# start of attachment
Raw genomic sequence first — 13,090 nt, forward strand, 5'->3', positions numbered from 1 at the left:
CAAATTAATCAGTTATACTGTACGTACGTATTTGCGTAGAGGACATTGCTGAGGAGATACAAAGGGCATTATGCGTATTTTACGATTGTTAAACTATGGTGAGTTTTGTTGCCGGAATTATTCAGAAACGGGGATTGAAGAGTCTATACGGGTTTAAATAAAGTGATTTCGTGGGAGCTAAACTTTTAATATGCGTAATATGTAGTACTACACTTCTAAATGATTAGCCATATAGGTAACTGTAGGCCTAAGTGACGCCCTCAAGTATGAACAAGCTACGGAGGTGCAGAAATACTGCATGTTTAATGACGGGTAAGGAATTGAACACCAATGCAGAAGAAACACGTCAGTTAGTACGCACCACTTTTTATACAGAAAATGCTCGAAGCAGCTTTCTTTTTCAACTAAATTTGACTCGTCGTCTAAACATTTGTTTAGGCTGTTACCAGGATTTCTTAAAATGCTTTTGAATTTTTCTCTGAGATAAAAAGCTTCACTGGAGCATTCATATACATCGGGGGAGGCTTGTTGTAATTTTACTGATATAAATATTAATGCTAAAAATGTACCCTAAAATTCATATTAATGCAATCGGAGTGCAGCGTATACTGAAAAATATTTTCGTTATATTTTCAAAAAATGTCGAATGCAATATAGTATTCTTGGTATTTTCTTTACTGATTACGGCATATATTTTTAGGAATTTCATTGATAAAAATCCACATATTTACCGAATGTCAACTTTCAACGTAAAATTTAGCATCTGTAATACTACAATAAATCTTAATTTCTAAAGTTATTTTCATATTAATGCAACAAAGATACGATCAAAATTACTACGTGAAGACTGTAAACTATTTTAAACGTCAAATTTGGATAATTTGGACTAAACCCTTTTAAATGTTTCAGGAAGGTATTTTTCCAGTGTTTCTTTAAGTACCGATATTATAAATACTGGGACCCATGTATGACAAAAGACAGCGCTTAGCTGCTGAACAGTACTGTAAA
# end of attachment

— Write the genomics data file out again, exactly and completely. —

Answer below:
Raw genomic sequence first — 13,090 nt, forward strand, 5'->3', positions numbered from 1 at the left:
CAAATTAATCAGTTATACTGTACGTACGTATTTGCGTAGAGGACATTGCTGAGGAGATACAAAGGGCATTATGCGTATTTTACGATTGTTAAACTATGGTGAGTTTTGTTGCCGGAATTATTCAGAAACGGGGATTGAAGAGTCTATACGGGTTTAAATAAAGTGATTTCGTGGGAGCTAAACTTTTAATATGCGTAATATGTAGTACTACACTTCTAAATGATTAGCCATATAGGTAACTGTAGGCCTAAGTGACGCCCTCAAGTATGAACAAGCTACGGAGGTGCAGAAATACTGCATGTTTAATGACGGGTAAGGAATTGAACACCAATGCAGAAGAAACACGTCAGTTAGTACGCACCACTTTTTATACAGAAAATGCTCGAAGCAGCTTTCTTTTTCAACTAAATTTGACTCGTCGTCTAAACATTTGTTTAGGCTGTTACCAGGATTTCTTAAAATGCTTTTGAATTTTTCTCTGAGATAAAAAGCTTCACTGGAGCATTCATATACATCGGGGGAGGCTTGTTGTAATTTTACTGATATAAATATTAATGCTAAAAATGTACCCTAAAATTCATATTAATGCAATCGGAGTGCAGCGTATACTGAAAAATATTTTCGTTATATTTTCAAAAAATGTCGAATGCAATATAGTATTCTTGGTATTTTCTTTACTGATTACGGCATATATTTTTAGGAATTTCATTGATAAAAATCCACATATTTACCGAATGTCAACTTTCAACGTAAAATTTAGCATCTGTAATACTACAATAAATCTTAATTTCTAAAGTTATTTTCATATTAATGCAACAAAGATACGATCAAAATTACTACGTGAAGACTGTAAACTATTTTAAACGTCAAATTTGGATAATTTGGACTAAACCCTTTTAAATGTTTCAGGAAGGTATTTTTCCAGTGTTTCTTTAAGTACCGATATTATAAATACTGGGACCCATGTATGACAAAAGACAGCGCTTAGCTGCTGAACAGTACTGTAAA